Before that improvement on drinking water pipelines the houses located in the mountainous areas had water access problems.
- Public Drinking Water Institute photo -
Published Monday, May 31, 2021
By the A.M. Costa Rica staff
New pipeline valued at $430,000-plus guarantees drinking water in Sarapiquí Canton for 20 years, authorities say
The Sarapiquí Public Water Services Association, known as Asada Huetar, inaugurated a new pipeline system in the Horquetas de Sarapiquí community, in Heredia Province in which access to vital liquid is guaranteed for the next 20 years.
The installation of the new pipeline system cost about $431,776 and was paid by the Rural Development Institute.
Before that improvement on drinking water pipelines the houses located in the mountainous areas had water access problems. Now, that problem has been solved and access to water is expected to continue without difficulties for at least 20 years, according to Rafael Baltodano, president of Asada Huetar.
In addition to the pipeline system, hydrants were installed at different zones in the community. Authorities estimate that approximately 2,000 people in the community will benefit from better drinking water services.
Improvements on drinking water services were also developed recently in the cantons of San Carlos and San Ramón, Alajuela Province.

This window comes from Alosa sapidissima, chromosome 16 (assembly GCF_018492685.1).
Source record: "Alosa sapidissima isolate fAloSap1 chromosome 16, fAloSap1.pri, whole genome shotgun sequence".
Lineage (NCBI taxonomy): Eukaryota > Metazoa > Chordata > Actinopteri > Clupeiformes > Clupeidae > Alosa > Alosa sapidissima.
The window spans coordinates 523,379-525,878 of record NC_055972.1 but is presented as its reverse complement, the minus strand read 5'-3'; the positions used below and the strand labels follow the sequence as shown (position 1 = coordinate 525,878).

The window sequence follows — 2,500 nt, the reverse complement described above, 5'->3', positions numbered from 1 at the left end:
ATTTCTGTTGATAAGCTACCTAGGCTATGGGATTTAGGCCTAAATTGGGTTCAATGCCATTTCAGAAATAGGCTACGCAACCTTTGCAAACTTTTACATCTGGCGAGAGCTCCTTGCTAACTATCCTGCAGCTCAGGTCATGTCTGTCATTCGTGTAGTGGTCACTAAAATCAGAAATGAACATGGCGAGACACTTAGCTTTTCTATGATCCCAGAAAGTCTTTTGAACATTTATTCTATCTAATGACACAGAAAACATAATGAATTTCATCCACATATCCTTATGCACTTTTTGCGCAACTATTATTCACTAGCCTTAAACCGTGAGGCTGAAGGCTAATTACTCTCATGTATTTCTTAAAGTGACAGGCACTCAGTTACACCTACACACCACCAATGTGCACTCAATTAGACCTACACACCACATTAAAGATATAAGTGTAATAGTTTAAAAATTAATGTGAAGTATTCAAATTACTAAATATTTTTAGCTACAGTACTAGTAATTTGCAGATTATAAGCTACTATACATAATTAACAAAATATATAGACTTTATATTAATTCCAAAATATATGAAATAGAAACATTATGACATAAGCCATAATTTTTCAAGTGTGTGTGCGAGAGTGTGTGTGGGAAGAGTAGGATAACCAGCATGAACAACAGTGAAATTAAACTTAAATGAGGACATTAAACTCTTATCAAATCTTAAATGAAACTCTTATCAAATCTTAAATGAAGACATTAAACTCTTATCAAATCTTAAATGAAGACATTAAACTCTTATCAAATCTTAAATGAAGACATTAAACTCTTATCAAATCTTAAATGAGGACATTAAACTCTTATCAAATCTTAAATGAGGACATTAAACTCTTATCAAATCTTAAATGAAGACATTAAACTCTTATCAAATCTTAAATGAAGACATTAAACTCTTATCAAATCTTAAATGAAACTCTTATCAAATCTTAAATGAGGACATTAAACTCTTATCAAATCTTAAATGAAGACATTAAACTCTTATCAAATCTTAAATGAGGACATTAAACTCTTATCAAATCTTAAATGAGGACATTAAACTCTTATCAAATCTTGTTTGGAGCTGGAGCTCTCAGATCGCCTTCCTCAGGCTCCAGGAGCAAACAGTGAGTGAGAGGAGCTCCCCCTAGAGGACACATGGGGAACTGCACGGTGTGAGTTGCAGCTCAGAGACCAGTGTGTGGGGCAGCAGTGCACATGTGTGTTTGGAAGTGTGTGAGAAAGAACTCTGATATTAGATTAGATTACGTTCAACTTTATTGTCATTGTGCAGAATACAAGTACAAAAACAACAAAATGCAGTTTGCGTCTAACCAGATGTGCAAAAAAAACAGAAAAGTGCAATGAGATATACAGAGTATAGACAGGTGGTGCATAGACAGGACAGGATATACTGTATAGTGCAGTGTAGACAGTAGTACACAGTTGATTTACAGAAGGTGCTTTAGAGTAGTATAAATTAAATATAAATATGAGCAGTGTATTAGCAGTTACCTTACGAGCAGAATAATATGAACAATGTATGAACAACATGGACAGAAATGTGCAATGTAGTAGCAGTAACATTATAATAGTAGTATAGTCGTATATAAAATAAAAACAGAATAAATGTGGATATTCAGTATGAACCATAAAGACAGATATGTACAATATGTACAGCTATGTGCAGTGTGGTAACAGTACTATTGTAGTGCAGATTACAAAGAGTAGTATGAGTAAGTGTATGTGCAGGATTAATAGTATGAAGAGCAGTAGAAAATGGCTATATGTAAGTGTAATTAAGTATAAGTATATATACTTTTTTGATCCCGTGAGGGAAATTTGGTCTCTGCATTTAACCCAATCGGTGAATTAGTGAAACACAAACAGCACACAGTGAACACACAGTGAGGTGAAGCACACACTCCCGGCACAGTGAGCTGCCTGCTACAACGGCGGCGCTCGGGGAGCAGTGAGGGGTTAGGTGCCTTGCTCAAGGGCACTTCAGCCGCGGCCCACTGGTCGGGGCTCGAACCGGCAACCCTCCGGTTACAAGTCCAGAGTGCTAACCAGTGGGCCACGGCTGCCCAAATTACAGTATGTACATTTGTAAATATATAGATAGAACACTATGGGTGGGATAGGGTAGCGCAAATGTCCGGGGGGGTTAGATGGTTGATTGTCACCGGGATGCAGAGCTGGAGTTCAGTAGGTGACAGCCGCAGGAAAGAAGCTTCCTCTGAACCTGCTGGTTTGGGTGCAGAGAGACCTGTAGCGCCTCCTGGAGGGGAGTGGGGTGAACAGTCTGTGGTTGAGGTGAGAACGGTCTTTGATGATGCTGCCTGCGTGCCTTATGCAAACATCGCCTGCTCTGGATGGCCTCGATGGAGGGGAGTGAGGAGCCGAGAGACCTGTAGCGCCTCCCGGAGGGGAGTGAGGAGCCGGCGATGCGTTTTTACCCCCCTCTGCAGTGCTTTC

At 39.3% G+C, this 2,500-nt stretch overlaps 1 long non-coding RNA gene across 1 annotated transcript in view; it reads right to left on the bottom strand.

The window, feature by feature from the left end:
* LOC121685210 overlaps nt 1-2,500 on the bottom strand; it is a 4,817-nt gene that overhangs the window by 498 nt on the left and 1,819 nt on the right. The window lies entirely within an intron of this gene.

In March a drinking water storage tank valued at $236,515 was built in San Carlos in the northern zone of the country.
The giant container will provide the vital liquid to 550 houses that are located in La Tigra District, which is guaranteed drinking water for the next 20 years, authorities said.
The cost of the construction of the 400-cubic-meter tank was financed with the budget of the Ministry of Labor and installed by the Municipality of San Carlos.
Also, the Public Water Institute, AyA, inaugurated a new pipeline in San Ramón valued at $944,231.
The improvements included changing the old pipelines, installing new water lines, and building an additional storage tank with the capacity to maintain 500 cubic meters.
The project was financed with budgets by the institute and other public organizations.
According to the institute, with the improvements, the towns of Los Criques, Valle Azul, Pueblo Nuevo and El Progreso will not have a shortage of drinking water for at least the next 20 years.
What have you heard of expats experiencing problems accessing drinking water in Costa Rica? We would like to know your thoughts on this story. Send your comments to firstname.lastname@example.org
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